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Posts Tagged ‘poem’

 

 

 

Remember, says my friend, to look

for beauty every day. And immediately

 

I think of the blue heron I saw this afternoon

as it flew upriver, its elegant neck tucked

 

into its body in flight, its deep, slow wing beats

guiding it through the curves of the wide canyon.

 

In my chest, I felt it, the rising urge to fly,

the pulsing, the thrill of blue heron.

 

In that instant, I did not wonder

if a moment of beauty is enough

 

to sustain us through difficult times.

I knew only that I had to remind my eyes

 

to watch the highway instead of following

the great blue weight as it wove

 

through the empty cottonwood tops,

its silhouette charged with improbable grace,

 

its long legs dangling behind,

a reminder we all must land sometime.

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In the bottom of my bottom drawer,

my swimming suit hides beneath t-shirts

and mini skirts, all of them wrinkled.

The bikini top strings are untied—

they snake around the dark space

like the sprouted eyes of potatoes.

All this waiting. Somewhere there is light.

The shape of the suit remembers

what it is like to hold things in

and keep things up. It remembers

the way the ocean waves tugged at its knots,

the gritty insistence of sand.

Outside, it is snowing again—

snow on the buds of the lilac tree,

snow on the first green of parsley.

Inside, there is this woman

who has stuffed things into dark corners.

I have nearly forgotten what it is

to be warm, warm enough

to wear next to nothing, warm enough

not to cover my heart with layer

after heavy layer. I am learning

how what is forgotten doesn’t really

go away. The shape of me

remembers how to pull my arms

through the water, how to tread

to stay on top. Outside, the sound

of the plow scrapes past. I am wondering

what else might be in that bottom drawer.

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Come quick, said the math teacher,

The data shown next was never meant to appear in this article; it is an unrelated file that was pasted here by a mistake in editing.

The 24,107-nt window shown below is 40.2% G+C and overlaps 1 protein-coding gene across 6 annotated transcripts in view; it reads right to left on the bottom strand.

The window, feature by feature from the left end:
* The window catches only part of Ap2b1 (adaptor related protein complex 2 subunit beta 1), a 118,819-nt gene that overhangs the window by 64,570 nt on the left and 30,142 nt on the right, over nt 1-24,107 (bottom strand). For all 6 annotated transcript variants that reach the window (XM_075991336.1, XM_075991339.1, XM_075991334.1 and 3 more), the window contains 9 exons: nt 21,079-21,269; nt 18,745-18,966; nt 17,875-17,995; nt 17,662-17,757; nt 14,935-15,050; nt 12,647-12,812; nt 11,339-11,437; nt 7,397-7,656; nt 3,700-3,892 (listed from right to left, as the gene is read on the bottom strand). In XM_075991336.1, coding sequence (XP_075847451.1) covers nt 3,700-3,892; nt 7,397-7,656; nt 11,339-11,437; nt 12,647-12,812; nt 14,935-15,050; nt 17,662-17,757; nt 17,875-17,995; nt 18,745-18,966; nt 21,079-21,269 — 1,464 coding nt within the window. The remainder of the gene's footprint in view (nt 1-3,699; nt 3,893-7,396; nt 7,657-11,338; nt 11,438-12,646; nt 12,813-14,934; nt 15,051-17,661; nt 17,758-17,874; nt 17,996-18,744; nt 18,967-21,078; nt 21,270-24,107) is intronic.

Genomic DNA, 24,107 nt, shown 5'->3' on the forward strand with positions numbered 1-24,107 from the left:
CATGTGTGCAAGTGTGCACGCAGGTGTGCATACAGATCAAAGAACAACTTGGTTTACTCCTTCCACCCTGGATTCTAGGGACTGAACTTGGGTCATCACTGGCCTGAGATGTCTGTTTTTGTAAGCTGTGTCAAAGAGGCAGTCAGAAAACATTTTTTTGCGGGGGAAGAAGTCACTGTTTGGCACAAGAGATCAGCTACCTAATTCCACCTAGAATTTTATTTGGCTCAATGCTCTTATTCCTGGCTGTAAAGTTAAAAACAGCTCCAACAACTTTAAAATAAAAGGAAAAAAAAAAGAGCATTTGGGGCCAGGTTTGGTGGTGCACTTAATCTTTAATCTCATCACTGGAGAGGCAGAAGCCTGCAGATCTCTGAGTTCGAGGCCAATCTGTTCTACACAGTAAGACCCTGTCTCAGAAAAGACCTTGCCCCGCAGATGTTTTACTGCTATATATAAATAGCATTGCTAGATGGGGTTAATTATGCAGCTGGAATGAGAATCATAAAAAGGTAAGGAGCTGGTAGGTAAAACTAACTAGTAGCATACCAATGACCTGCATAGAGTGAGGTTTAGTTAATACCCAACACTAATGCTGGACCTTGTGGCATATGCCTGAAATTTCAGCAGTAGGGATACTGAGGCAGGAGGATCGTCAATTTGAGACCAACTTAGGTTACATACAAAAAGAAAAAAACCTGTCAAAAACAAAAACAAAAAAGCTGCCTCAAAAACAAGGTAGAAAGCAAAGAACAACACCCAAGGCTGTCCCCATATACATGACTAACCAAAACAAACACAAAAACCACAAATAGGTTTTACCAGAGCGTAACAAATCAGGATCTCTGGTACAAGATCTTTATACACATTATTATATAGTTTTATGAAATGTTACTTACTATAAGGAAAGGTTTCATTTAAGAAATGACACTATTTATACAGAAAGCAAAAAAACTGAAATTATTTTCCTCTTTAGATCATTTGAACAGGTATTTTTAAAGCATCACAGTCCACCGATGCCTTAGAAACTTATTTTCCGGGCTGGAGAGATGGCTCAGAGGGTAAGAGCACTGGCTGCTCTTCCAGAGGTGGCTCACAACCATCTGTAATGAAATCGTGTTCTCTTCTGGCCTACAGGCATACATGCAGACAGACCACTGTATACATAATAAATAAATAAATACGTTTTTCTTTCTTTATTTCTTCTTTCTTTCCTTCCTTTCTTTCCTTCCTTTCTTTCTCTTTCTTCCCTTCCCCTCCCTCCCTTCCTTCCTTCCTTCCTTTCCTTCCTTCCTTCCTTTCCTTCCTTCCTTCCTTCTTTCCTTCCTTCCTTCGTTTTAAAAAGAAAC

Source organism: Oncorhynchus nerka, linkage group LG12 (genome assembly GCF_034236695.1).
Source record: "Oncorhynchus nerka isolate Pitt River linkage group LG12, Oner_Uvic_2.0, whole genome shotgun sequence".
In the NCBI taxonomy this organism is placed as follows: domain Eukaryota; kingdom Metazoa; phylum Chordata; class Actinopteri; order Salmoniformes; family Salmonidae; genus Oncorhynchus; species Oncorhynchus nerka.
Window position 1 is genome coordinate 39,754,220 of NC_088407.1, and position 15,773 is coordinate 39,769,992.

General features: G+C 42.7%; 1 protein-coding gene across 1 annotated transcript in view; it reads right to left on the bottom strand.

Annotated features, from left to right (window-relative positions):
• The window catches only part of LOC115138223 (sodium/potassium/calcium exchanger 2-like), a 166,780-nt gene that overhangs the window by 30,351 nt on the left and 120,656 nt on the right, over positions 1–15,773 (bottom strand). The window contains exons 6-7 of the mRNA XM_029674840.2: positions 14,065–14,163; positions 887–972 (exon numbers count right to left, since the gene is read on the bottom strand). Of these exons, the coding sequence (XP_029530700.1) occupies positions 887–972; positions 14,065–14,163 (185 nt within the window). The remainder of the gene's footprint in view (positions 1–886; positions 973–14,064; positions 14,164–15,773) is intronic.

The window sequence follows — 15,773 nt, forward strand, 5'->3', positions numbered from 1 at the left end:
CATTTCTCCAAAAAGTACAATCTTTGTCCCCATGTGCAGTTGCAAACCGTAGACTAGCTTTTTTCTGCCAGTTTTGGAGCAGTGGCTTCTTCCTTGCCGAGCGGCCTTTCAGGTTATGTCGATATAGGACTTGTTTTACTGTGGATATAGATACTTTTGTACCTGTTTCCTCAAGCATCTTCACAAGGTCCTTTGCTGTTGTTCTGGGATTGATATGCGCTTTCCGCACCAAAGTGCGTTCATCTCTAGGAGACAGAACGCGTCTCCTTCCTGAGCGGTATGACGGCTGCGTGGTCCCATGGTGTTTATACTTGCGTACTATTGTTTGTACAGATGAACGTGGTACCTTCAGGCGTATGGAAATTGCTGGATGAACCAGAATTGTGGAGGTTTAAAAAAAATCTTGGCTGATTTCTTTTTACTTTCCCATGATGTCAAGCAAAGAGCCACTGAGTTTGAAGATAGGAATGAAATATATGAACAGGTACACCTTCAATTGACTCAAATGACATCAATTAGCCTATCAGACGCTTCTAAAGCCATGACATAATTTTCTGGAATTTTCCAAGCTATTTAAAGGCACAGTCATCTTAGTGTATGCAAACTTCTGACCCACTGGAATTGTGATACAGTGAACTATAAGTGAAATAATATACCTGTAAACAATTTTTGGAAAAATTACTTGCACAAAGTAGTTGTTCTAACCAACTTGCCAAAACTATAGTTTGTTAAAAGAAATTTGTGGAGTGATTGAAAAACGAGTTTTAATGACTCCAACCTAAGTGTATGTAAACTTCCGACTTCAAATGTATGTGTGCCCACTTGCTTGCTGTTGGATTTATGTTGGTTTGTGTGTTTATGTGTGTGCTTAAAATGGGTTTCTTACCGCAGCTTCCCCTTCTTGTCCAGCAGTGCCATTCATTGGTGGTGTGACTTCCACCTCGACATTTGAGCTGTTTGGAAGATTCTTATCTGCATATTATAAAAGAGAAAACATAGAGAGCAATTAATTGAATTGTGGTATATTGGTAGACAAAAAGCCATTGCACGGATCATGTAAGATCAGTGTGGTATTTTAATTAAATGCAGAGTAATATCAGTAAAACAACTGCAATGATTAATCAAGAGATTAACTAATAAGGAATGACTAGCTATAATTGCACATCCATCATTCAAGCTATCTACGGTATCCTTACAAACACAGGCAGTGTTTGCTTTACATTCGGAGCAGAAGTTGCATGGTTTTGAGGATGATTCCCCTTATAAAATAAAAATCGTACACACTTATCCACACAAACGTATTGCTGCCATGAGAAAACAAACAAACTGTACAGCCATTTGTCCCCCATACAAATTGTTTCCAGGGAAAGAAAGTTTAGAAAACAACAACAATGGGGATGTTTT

grabbing me and my daughter by the hand

and rushing us past the school’s edifice

where he pointed east at rainbow

made of ice crystals hung in the air—

an ice rainbow! he exclaimed—

and we applauded with our eyes

until all three of us ran back into the shadows

to pull others to street corner,

sharing in the thrill that we did not

arrive too early, too late,

our breath coming out in misty curls,

silent, visible prayers.

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This is the path of failure. We see that our definition of success is what is not working. What is working is deep, unseen. —Joi Sharp

 

 

Even a small discontent is enough to shut us down,

convince us that the world is cold and indifferent.

Everywhere there’s evidence of this: The slush

 

that falls on your car seat when you open the car door.

The carrion eaters with their great black wings

that linger beside the road. You pray for sun,

 

and it gets darker. Someone asks

you a question, and you see your whole life

fold into one small envelope of failure.

 

Then one day you hit against the same

impassable wall you always hit and this time you fall

to your knees, not because you are weak,

 

but because at last you are ready to be opened.

Oh sweet failure, how it leads us.

Any unhappy ending is only an invitation

 

to crawl into the blank pages

of the next unwritten chapter.

It was never success that transformed us—

 

always the breaking. Not the breaking itself,

but the mystery inside pushing through us

like bindweed through pavement

 

making cracks in everything

we think we know so that the world

can come streaming in.

 

 

 

 

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Of course the angels fall—

perhaps when leaning in closer

to hear our whispers

 

or when trying to keep up with us

as we dance—

 

perhaps because they wish

in that moment for bodies such as ours,

bodies so full of hope and passion,

 

so alive with risk and rush,

that they trip on their hems

 

and forget for a moment

they have wings, forget for a moment

 

they’re supposed to be guarding us,

preferring to watch as we fall, too,

all of us ripe, sweet apples.

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One Emergence

 

 

 

no moon in the sky

reaching for it anyway—

a siren wails in the night

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When I was a girl, I used to

put messages in soda bottles

and stop them up with cork—

I’d stuff them with the kinds of messages

I would like to find—

you are beautiful

or

you will be happy—

and I would throw them into the lake.

 

I wish I could send one now

to your mirror

so the next time

you found your reflection

and started to frown,

you would see there, bobbing

between your self-critical eyes,

a message surprising enough

to help you know yourself clearly again—

 

sometimes it’s someone else’s eyes

that reteach our eyes to see.

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